The church should welcome and it should challenge. It should provide and it should provoke. It should be steadfast and it should show mercy.

On top of one ‘and yet’, comes another. And yet I don’t always think the words the church says should bring disagreement to the front and centre. I believe the world knows what Christians think about homosexuality and same sex marriage, and I believe that regardless of the care and attention and nuance we give to the words we apportion to speak about it, what is heard is opposition and not to an idea but to identity and personhood.

IV

This thing called evangelical. For some it is a burden to carry, for others a fortress to flee, or to defend; for others still an enemy to throw rocks at.

It’s what I am, and it’s who I work for, so that makes this kind of awkward.

I don’t always understand what it is.

I listen to theologians spend seven hours discussing it.

I hear journalists throw it about without a care for its meaning. Sometimes they mean evangelists.

I know people who are precious about it.

And people who avoid it like the plague.

Myself, I’m ambivalent. I get it, when I look at its historical depiction I recognise a Christianity I am inspired by and passionate to be a part of. When I look at its doctrine I agree with it.

But I hear the critiques and I wonder why the extra word is needed. I’m a Christian, I’m a follower of Jesus. What need for anything more.

Is evangelicalism a circle drawn to exclude, or a passion that lies at the core?

You hear it all the time. When people are evangelical about something or another. Their passion, their zeal, it spills over. Often said about many things nothing to do with Christianity. That’s the kind of evangelical I want to be. I want to have that passion. I want people to know what I know, and meet the Jesus I love and who loves me.

And yes, meeting Jesus is not always easy, it rarely is. To hear what he says, to understand what he did, and to accept what that means is not easy. And we should not make it so. It is a challenge, it is a cost, it is a cross on Calvary.

It’s exclusive, in a kind of way, but the kind of way where everyone should have the choice whether to be a part of it. But exclusive in that not everyone will be a part of it. The cost might be too much.

Evangelicalism isn’t a political platform, and it’s not a cultural formation programme as hard as many may have tried. For me being evangelical is not so about what I believe – that’s being a Christian – but more what I do with what I believe. And the complication is manifold because what I do with what I believe is an outworking of what I believe. It’s not easy to separate.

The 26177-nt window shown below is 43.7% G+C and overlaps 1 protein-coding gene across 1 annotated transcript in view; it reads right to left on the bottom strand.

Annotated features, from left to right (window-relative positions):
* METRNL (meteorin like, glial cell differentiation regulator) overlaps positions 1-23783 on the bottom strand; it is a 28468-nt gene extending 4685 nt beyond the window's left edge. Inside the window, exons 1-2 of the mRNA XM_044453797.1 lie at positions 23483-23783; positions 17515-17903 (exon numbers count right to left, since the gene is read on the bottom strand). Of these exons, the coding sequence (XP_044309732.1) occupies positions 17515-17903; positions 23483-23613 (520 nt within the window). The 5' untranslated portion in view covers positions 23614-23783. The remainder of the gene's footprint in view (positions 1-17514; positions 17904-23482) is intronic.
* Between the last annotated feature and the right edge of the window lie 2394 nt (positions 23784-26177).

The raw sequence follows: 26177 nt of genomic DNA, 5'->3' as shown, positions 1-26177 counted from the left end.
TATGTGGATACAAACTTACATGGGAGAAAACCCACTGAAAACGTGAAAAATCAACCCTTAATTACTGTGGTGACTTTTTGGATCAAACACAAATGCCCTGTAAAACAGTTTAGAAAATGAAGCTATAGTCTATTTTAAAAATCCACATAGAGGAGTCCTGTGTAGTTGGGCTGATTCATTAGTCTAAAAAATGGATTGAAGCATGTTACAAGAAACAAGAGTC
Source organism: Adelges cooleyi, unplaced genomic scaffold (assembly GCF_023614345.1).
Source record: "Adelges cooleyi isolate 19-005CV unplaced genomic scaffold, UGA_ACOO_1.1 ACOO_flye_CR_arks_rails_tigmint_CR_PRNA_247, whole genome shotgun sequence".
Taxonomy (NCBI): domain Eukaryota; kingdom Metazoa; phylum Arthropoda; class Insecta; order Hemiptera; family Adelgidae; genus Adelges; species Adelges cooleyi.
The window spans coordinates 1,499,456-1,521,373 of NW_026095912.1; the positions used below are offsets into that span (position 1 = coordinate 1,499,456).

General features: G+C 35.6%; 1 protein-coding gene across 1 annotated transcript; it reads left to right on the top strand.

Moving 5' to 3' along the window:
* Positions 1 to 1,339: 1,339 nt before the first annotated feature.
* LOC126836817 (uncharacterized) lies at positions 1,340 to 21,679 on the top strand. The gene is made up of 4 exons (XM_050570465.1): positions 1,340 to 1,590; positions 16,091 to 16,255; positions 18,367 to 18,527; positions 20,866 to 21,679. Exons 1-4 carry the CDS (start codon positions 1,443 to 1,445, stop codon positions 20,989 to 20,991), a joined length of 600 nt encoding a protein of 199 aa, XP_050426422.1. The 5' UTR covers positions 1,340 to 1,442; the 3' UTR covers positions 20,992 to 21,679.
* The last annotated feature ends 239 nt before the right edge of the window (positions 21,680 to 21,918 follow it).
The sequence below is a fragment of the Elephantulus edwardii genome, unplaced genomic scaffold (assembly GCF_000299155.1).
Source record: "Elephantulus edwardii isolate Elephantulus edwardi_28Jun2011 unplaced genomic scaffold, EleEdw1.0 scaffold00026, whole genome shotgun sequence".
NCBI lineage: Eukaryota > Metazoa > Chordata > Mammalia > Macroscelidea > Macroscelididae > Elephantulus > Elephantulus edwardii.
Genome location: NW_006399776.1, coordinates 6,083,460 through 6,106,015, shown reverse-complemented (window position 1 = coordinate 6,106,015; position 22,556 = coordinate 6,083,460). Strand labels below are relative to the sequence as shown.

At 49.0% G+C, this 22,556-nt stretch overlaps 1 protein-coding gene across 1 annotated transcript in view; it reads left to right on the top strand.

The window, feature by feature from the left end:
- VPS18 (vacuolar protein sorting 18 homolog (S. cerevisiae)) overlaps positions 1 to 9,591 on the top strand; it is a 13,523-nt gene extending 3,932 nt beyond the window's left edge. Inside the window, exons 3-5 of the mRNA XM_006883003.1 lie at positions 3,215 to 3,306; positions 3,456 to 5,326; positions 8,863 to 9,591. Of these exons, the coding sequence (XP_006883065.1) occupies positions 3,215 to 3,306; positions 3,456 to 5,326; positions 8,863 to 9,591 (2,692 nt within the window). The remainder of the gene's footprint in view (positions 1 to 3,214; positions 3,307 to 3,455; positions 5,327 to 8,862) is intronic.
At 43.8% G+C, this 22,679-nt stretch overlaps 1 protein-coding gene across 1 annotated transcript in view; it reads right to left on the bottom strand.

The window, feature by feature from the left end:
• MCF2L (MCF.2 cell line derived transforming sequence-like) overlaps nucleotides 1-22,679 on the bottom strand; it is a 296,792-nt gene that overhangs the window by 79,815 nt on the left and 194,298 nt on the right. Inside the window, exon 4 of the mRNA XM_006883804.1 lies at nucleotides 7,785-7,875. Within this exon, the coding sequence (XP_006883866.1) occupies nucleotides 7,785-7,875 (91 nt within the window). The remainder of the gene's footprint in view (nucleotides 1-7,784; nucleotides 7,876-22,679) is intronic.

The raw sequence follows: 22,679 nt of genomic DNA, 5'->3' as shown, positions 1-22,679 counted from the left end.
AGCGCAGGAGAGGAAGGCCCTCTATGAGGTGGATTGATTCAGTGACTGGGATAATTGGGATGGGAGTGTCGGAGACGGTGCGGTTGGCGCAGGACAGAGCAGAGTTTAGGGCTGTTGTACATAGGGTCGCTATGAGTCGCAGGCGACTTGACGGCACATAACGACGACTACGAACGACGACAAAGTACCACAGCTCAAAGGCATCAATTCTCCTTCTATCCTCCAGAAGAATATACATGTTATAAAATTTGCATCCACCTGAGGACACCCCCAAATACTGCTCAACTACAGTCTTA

V

The church is at its most vibrant when it cares about the lost and the least. But not when it panders to them. The church should want to see the lost saved and the least served.

There’s a reason the church in Cambodia is who Tearfund work through, and why they work through churches across the globe. Because churches stay when charities go; because churches care for people, while charities have donors to satisfy.

The passion I heard from the church in Cambodia was for the lost to be saved and the least to be served.

I want my faith to be active, it isn’t always, but I want it to be, I want it to make a difference. I want it to be grounded in the Bible, and I want to never give up on learning more about it. I want others to come to know Jesus and be changed through that relationship – you could say converted. And I want to trust in the death of Jesus on the cross to deal with what I cannot.

Funny how that last part’s often the hardest. I can nod along to the creeds and sign the statements and affirm in theory the atoning work of Christ.

And I can go on and live like an atheist. I can walk out the door as though Jesus was nothing to me. As though knowing him did not change me and does not change me. I can forget too easily what the cross achieved and I can live as though I do not need God.

VI

When I sat on the upstairs balcony about an hour out of Phnom Penh after the sky had gone dark and prayed together with the church pastor and a few others I felt the Holy Spirit.

We can know things. We can even know a person. But until we feel.